Official data shock: Of 36m working-age South Africans, only 16m have jobs

By Nqobile Dludla

PRETORIA, Feb 25 (Reuters) – South Africa’s unemployment fell slightly in late 2015 but is set to remain stubbornly high as major sectors shed jobs, the government cuts spending and economic growth stalls.

Men hold placards offering temporal employment services in Glenvista, south of Johannesburg, October 7, 2010. REUTERS/Siphiwe Sibeko
Men hold placards offering temporal employment services in Glenvista, south of Johannesburg. REUTERS/Siphiwe Sibeko

More than 5.2 million South Africans, or 24.5 percent of the working population, were without jobs in the final quarter of last year, a slight improvement on 25.5 percent in the previous quarter, statistics agency Stats SA said on Thursday.

Figures by Stats SA also showed that of a working-age population of 36.3 million, only 16 million had jobs.

Analysts say the since the end of apartheid in 1994 the government has relied on creating jobs through civil service employment. It recently hinged a plan to create 1 million job “opportunities” to large, state-led infrastructure programmes.

But falling revenues and warnings from rating agencies to slash spending or face credit downgrades┬áhave stalled these plans, with the state’s target of achieving a 6 percent unemployment rate by 2030 looking increasingly unlikely.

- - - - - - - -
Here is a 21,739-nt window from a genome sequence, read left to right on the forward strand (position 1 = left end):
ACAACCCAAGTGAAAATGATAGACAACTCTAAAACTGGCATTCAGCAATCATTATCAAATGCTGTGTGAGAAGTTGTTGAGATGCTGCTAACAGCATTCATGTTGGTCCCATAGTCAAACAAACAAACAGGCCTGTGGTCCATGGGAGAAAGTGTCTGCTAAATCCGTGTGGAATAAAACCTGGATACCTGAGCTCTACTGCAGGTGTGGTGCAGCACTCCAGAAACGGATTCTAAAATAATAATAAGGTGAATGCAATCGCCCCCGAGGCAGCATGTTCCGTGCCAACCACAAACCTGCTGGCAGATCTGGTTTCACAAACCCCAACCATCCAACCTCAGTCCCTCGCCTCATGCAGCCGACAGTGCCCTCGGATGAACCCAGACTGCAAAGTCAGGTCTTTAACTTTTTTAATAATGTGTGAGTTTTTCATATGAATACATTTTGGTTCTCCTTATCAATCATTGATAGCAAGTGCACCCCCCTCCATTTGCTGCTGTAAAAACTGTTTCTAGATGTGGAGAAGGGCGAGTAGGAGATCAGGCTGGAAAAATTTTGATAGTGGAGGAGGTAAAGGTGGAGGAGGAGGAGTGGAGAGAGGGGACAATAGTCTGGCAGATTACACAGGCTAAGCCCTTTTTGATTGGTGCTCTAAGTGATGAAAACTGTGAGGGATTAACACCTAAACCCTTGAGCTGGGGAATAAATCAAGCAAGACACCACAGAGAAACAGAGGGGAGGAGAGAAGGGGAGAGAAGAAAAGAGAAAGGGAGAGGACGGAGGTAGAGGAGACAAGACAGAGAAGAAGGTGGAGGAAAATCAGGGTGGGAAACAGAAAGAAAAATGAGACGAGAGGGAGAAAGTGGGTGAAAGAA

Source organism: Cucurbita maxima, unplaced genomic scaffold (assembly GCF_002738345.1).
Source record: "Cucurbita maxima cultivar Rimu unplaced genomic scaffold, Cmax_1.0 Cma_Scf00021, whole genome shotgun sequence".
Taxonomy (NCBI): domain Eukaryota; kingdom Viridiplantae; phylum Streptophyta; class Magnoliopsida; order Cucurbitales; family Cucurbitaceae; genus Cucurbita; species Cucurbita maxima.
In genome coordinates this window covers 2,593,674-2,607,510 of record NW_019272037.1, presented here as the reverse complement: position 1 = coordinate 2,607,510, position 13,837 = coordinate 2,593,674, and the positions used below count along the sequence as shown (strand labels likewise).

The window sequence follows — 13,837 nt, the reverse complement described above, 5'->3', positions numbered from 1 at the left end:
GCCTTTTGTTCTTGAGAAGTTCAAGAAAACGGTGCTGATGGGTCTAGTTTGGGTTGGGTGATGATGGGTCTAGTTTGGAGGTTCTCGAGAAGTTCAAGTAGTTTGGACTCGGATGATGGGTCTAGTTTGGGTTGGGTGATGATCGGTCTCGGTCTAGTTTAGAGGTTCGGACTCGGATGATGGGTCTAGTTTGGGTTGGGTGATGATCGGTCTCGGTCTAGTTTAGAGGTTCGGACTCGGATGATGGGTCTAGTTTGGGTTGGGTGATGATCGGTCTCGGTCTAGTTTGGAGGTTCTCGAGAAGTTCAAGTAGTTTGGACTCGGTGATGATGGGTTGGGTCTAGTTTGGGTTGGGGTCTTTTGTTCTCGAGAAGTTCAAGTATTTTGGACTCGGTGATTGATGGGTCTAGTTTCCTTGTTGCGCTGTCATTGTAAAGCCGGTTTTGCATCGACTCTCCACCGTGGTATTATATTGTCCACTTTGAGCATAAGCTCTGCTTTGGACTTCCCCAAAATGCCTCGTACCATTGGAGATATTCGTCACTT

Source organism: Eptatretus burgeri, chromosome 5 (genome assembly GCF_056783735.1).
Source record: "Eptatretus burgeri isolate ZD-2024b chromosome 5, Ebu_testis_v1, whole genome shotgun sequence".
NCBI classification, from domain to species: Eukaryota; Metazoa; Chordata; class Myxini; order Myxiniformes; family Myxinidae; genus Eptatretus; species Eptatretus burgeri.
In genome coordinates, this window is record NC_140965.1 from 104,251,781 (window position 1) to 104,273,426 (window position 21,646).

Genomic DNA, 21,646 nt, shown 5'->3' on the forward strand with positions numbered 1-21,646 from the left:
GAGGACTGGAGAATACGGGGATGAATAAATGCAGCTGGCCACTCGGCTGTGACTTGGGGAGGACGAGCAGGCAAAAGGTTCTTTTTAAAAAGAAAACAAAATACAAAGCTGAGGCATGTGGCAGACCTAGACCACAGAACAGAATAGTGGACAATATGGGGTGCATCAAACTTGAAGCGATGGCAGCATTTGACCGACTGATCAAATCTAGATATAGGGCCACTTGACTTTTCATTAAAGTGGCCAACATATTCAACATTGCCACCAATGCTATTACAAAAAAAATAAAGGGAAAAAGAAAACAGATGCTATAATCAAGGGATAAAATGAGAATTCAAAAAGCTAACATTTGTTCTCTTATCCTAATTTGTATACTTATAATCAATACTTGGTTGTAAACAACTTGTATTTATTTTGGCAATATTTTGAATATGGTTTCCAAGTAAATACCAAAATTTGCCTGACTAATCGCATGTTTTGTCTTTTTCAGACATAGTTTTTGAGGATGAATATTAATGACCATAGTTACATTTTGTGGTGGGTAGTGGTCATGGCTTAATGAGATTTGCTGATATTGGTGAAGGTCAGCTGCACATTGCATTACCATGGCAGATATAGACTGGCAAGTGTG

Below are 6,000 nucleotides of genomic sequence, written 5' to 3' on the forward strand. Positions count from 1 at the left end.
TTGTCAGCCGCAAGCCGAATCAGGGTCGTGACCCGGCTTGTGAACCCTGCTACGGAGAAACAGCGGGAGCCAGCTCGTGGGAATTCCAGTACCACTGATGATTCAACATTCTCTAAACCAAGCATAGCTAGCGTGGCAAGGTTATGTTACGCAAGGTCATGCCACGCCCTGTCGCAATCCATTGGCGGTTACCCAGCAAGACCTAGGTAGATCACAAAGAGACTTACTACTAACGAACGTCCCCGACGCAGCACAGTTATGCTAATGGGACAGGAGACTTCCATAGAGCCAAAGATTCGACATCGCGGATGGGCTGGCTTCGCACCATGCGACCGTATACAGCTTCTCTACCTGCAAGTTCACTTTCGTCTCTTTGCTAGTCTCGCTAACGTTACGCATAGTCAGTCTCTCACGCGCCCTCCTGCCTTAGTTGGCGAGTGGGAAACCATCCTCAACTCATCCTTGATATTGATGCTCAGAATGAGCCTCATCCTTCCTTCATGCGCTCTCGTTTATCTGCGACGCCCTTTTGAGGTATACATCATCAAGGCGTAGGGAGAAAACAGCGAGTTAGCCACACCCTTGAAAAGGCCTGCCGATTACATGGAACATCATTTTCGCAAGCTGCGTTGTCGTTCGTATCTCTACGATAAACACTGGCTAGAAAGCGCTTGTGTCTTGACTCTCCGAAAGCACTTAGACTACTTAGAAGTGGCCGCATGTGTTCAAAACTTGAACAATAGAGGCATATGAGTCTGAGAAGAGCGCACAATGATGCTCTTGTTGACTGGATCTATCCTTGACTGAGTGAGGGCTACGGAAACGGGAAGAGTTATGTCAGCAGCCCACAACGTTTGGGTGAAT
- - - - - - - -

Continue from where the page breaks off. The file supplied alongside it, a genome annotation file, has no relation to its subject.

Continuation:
Manufacturing, which accounts for 13 percent of GDP, cut 11,000 jobs compared to last year, while the transport sector shed 52,000 jobs in the same period.

“Labour force participation hasn’t really made any inroads,” said senior industry analyst at FNB Jason Muscat, referring to the measure of the active portion of an economy’s labour force.

“Transport is a bellwether for the health of an economy and a contraction of 5.4 percent is really not a good sign.”

The economy is also showing signs of strain, with consumer inflation at 6.2 percent and producer prices (PPI) at 7.6 percent.

“The PPI number is a reminder; driving the message home that South Africa is facing significantly higher costs, which is growth negative,” economist at ETM Analytics Jana an der Venter said.

“Government does not have the capacity to create jobs out of thin air,” she said, adding that, a meaningful dent in the jobless rate was doubtful.

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